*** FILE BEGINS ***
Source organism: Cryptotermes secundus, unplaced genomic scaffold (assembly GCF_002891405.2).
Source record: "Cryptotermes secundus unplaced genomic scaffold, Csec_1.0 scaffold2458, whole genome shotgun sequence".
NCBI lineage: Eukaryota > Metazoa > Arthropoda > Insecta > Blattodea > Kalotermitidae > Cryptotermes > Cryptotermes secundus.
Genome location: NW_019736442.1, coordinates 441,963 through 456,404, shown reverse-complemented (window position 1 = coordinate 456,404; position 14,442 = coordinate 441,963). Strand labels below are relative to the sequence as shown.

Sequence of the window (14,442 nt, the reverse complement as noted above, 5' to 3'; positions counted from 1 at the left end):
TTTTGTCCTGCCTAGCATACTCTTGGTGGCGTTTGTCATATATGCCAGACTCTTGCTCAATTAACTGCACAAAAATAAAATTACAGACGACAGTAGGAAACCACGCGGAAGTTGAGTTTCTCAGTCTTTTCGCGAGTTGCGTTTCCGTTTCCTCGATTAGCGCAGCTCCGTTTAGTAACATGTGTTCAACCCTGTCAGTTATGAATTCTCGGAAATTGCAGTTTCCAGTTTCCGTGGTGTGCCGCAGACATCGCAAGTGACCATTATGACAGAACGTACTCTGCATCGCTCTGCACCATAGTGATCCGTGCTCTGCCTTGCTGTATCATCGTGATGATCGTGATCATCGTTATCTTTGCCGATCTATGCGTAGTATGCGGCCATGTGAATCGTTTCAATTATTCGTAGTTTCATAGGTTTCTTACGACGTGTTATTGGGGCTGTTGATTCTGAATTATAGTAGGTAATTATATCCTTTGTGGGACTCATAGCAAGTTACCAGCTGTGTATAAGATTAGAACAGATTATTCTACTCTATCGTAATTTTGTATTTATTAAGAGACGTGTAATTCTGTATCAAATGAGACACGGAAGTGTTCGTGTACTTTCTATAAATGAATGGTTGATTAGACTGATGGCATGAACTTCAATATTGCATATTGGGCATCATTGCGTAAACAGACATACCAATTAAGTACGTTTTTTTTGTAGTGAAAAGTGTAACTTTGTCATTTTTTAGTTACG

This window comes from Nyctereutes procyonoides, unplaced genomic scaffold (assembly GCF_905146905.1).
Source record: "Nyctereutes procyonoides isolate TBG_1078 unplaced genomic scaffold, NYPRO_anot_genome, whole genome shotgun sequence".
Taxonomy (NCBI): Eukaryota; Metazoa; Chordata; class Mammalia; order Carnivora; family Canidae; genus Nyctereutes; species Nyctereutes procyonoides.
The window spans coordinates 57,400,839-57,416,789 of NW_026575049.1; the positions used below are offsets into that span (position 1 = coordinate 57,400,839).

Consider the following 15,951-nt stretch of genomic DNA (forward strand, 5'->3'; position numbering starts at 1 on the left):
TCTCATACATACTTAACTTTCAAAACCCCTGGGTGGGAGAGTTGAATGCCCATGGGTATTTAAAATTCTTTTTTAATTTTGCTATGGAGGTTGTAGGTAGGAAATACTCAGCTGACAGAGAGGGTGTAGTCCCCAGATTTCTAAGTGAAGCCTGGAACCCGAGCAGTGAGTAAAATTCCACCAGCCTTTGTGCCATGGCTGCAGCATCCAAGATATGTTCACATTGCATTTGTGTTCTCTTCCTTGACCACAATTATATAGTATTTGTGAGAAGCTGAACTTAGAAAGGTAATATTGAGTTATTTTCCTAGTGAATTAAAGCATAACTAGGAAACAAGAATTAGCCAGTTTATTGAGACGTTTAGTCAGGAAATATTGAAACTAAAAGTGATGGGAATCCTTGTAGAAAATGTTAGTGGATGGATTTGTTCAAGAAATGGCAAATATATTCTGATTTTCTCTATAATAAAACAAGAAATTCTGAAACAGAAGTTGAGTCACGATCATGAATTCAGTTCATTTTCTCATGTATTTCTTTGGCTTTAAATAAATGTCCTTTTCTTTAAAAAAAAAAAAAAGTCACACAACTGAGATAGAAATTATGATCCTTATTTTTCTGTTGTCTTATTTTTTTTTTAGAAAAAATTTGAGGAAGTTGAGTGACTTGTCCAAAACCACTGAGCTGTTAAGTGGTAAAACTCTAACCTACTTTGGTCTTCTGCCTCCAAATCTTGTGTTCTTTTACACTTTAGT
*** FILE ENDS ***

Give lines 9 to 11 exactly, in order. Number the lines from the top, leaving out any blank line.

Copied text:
Taxonomy (NCBI): Eukaryota; Metazoa; Chordata; class Mammalia; order Carnivora; family Canidae; genus Nyctereutes; species Nyctereutes procyonoides.
The window spans coordinates 57,400,839-57,416,789 of NW_026575049.1; the positions used below are offsets into that span (position 1 = coordinate 57,400,839).

Consider the following 15,951-nt stretch of genomic DNA (forward strand, 5'->3'; position numbering starts at 1 on the left):